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Random image without PHP

Question with Javascript and CSS

     
12:00 am on Jul 20, 2004 (gmt 0)

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I run a weblog (<No URLs, thanks. See TOS [WebmasterWorld.com]>) and I have multiple images that I want to randomly rotate as the masthead each time a visitor loads the page a image is selected randomly. Being that this is hosted on <snip>, I can't upload anything to their server (like a PHP script). However, being an NYU student, I have space to upload things on their server. Unfortunately, PHP isn't supported there, so I can't use any of those scripts.

Now I've found Javascripts that serve the same purpose. Though, the masthead I need to be encoded in the CSS as a background instead of as an img in the body. I am now unsure how to call this Javascript properly and I guess, validly within the CSS? Is this possible? Can anyone think of another way to have masthead images change randomly without PHP and using CSS? Thanks a ton.

[edited by: DrDoc at 2:41 am (utc) on July 20, 2004]

12:55 am on July 20, 2004 (gmt 0)

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You can use JavaScript to alter values in a stylesheet (such as a background image). When the browser builds the the page, it reserves a place in the DOM for a stylesheets object. You can go into this object and delete, add or replace rule declarations, properties and values.

The problem is that the stylesheet object doesn't differentiate between inline, embedded, external and imported stylesheets. It reads from all these sources and creates a stylesheet object that reflects the active, or current, style settings on the page. This can make dubious work of identifying exactly where and how to reference an object in the array. If you use ONE stylehseet and nothing inline or embedded, it's a little easier.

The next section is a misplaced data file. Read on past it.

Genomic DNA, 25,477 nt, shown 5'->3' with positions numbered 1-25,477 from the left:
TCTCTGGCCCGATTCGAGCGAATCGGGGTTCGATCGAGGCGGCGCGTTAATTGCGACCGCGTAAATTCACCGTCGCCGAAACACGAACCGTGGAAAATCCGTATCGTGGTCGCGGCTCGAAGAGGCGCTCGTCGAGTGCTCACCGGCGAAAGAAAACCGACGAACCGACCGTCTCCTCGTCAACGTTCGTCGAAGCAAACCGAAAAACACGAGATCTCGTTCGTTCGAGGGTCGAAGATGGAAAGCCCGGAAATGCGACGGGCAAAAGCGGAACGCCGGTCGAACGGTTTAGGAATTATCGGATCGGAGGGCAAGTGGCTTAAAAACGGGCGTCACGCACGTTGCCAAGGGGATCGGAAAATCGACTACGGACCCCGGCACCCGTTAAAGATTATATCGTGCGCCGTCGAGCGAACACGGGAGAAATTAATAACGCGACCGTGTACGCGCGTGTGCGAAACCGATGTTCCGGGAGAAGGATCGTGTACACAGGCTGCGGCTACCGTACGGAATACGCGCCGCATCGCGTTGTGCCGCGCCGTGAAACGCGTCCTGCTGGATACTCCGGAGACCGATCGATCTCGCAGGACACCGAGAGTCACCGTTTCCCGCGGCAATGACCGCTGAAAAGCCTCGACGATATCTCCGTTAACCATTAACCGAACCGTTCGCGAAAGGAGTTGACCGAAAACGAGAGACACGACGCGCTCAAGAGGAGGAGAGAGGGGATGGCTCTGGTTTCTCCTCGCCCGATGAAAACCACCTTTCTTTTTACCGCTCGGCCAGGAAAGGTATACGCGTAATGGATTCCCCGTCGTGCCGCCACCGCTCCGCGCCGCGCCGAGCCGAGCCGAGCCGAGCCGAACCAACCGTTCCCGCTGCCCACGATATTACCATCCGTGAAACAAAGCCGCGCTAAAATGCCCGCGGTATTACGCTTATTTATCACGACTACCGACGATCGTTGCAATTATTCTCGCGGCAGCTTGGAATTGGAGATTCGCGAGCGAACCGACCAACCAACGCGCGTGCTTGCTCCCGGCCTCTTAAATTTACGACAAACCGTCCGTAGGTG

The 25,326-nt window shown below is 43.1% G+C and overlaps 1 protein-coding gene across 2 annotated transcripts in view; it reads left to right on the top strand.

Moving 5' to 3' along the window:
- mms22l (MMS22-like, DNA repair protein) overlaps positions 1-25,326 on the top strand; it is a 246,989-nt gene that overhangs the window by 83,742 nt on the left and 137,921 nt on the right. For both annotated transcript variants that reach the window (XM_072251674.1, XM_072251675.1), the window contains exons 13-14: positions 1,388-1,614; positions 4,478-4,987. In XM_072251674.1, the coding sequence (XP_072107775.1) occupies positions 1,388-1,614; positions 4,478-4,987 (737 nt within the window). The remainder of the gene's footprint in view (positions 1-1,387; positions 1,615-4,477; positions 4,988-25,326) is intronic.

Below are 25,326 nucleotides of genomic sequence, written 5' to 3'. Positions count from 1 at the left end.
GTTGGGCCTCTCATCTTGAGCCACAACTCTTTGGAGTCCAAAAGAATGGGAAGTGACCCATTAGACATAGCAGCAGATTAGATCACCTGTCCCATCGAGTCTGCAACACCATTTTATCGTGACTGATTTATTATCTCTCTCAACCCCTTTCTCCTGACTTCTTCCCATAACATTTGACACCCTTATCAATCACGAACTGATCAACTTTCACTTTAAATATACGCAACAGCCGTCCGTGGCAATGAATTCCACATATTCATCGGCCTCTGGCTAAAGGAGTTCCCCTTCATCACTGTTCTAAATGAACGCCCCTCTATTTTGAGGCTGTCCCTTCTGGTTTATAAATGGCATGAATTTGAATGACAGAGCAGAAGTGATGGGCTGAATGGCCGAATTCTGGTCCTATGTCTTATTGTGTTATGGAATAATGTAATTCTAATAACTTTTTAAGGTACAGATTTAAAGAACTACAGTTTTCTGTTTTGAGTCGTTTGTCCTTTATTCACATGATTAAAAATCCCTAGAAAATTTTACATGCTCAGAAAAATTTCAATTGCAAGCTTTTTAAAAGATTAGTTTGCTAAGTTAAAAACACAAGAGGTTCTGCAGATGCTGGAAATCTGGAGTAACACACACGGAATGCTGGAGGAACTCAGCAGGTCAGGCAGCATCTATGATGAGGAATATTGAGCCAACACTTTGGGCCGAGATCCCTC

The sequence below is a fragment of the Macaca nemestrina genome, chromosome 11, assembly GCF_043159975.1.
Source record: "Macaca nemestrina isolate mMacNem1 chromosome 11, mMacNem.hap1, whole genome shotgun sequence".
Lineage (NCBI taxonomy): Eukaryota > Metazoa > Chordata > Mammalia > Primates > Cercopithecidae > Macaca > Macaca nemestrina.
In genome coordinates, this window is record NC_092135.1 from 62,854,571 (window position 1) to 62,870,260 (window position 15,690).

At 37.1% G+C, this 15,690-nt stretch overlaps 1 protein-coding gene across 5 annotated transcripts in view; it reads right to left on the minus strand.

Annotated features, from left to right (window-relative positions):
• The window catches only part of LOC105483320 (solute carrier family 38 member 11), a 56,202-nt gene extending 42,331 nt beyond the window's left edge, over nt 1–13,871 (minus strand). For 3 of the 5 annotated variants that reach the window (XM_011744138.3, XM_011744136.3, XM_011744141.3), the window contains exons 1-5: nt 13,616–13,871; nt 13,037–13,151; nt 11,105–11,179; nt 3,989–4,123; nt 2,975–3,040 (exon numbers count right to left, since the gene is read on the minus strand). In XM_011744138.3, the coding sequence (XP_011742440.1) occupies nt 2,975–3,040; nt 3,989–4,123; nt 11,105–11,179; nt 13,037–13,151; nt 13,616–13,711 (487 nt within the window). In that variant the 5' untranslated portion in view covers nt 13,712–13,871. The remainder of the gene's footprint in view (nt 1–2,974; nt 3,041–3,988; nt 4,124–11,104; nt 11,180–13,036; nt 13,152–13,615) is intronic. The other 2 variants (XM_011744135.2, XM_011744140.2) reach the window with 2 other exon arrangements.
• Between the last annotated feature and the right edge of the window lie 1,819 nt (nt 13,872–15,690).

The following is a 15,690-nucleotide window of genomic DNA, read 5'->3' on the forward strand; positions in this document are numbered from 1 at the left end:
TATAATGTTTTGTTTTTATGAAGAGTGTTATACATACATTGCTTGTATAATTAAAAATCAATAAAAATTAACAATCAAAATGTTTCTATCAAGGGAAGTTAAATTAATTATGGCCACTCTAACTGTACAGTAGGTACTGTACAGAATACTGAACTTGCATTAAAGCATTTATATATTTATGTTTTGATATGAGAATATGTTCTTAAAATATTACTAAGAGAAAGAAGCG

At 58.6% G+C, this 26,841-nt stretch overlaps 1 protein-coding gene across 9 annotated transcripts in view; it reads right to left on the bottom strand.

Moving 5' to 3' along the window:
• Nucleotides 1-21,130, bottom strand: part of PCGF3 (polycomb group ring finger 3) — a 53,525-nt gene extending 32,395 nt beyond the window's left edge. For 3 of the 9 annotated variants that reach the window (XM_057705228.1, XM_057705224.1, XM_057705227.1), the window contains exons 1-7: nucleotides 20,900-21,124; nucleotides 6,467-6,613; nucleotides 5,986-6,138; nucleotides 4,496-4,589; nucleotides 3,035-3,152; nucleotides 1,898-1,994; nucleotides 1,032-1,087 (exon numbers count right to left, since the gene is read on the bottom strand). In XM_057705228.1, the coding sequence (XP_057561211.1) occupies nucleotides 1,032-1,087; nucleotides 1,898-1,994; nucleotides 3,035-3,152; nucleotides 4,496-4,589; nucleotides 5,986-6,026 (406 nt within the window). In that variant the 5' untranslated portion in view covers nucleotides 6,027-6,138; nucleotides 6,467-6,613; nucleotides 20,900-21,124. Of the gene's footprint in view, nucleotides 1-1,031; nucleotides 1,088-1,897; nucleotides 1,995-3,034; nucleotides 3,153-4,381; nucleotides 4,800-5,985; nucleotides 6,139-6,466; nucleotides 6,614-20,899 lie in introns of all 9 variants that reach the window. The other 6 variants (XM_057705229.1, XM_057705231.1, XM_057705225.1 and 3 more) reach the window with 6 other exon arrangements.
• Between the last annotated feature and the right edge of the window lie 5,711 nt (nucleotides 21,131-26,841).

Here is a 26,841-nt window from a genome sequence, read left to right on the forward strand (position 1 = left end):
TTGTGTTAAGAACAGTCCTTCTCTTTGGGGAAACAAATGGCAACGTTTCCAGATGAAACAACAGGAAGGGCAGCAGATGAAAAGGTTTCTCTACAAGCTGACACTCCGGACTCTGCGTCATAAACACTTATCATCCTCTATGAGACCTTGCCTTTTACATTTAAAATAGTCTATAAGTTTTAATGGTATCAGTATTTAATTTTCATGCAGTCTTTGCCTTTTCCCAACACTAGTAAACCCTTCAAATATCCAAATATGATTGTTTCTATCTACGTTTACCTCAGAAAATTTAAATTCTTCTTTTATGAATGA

Overall, you'd probably be better off using a JS script that picks the image and places it in the source, rather than altering the stylesheet object to change a background image. Otherwise, read up on the stylesheet object array and how to manipulate it.

Note: One thing that might make it easier is to put the rule declaration containing the background image to be randomized near the top of your CSS, perhaps right after the body styles. This will make it object [0] or [1] in the array and simplify alterations.

Note2: There are MANY very skilled JS scripters in the JvaScript forum, and some of them very rarely venture over here to CSS-Land. I'd advise you to take this question to them for further guidance. (Not that you won't get many well-informed opinions here...)

1:25 am on July 20, 2004 (gmt 0)

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This solution does alter the css, but not of the style definitions contained in the document.stylesheets array.

Step 1: Make an array of background-image src's.

Step 2: Then, on onload of body, randomly choose a one src from the array, and make that the background-image for the element you want.


<script language="JavaScript" type="text/javascript">
var backgroundSrcs = new Array(2)
backgroundSrcs[0]="image1.jpg";
backgroundSrcs[1]="image2.jpg";

function pickimage()
{
document.getElementById("bodyElement").style.backgroundImage = "url('" + backgroundSrcs[0] + "')";
}

</script>

<body id="bodyElement" onload="pickimage()">

Note: I didn't implement the random picking of the image, obviously, though that should be pretty easy to do. I can't recall a random number function for js atm.

Also, move the id="bodyElement" to whatever element you want, and voila, you're done.

4:33 am on July 20, 2004 (gmt 0)

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I'm sorry to say that I'm not an expert as many of you appear to be. I simply know rudimentary CSS and HTML. I don't know Javascript, PHP, DOM, or Perl. Sorry. So I completely missed whatever you guys were saying. The Javascript I planned on using I found somewhere else on the internet, I don't know how to write my own. Can you please explain for the dumber of us? Thanks.

ocallaghans

6:38 am on July 20, 2004 (gmt 0)

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I've edited Sethcall's script and got it working. Just edit the list of images and make sure you add id="masthead" to your masthead table/div tag

<html>
<head>
<title>Random Masthead Background</title>
<meta http-equiv="Content-Type" content="text/html; charset=iso-8859-1"><script language="JavaScript" type="text/javascript">

//Edit this line to list all of your background images